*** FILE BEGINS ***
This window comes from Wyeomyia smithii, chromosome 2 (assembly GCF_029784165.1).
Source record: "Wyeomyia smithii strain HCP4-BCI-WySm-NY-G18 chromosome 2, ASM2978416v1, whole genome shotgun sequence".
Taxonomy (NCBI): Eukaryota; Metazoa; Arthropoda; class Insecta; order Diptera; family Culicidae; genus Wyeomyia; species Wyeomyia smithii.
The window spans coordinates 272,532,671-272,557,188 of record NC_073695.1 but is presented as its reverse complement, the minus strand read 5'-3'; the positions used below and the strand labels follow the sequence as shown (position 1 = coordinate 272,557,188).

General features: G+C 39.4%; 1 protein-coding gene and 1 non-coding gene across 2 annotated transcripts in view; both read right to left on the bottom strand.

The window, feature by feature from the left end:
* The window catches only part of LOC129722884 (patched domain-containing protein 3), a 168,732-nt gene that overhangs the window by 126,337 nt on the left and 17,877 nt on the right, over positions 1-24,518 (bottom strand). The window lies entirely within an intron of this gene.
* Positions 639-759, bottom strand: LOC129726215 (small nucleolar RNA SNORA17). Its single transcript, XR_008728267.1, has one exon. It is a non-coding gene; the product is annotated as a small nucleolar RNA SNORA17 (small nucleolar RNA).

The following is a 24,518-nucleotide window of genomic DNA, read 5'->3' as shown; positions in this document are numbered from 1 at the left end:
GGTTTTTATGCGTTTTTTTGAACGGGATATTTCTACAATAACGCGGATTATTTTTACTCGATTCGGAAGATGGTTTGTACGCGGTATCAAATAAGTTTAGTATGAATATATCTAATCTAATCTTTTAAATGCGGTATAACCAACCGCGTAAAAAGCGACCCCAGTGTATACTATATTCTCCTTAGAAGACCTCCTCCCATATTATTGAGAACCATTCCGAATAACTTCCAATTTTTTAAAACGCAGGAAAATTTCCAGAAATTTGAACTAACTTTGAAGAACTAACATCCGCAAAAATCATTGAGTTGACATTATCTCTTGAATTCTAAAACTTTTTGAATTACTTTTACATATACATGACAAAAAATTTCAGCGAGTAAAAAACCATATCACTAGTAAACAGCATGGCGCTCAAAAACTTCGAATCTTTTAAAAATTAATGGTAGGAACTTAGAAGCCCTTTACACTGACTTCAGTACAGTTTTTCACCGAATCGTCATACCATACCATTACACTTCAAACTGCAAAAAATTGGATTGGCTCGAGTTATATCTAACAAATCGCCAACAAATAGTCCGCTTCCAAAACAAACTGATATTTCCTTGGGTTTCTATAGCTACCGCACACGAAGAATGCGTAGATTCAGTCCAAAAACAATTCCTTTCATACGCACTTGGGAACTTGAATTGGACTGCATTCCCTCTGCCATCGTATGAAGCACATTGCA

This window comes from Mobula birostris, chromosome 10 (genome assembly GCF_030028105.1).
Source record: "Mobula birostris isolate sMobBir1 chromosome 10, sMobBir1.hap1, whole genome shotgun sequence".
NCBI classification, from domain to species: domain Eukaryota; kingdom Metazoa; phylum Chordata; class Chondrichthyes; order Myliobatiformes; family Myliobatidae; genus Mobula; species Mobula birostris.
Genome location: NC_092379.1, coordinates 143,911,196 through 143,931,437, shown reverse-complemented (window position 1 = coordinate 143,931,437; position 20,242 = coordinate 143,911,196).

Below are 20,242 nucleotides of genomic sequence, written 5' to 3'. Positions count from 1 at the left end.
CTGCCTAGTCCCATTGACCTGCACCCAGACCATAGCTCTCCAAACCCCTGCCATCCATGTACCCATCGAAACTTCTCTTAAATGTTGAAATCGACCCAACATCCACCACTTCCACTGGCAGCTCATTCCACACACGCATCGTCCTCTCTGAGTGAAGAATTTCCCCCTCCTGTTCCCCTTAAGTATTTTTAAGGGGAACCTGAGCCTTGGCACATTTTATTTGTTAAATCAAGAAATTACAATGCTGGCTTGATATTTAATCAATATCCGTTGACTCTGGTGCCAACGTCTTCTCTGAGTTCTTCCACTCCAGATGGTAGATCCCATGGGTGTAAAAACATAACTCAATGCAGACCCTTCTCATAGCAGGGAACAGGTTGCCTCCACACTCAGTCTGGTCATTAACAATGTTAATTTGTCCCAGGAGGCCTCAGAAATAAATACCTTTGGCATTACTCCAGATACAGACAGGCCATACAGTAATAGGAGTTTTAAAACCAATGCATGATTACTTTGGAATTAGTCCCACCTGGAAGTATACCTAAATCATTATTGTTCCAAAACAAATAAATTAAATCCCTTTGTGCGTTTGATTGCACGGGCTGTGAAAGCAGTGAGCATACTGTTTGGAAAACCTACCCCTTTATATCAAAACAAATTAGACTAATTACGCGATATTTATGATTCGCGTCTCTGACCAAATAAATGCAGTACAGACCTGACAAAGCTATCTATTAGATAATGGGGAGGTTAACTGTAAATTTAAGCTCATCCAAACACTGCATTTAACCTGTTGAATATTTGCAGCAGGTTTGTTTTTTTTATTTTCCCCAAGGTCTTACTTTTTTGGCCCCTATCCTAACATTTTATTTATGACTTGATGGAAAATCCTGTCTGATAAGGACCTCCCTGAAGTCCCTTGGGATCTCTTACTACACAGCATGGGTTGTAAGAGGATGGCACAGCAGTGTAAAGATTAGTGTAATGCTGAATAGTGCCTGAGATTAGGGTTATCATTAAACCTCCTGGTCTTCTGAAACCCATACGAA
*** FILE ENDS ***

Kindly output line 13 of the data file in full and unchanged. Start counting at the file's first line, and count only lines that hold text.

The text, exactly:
NCBI classification, from domain to species: domain Eukaryota; kingdom Metazoa; phylum Chordata; class Chondrichthyes; order Myliobatiformes; family Myliobatidae; genus Mobula; species Mobula birostris.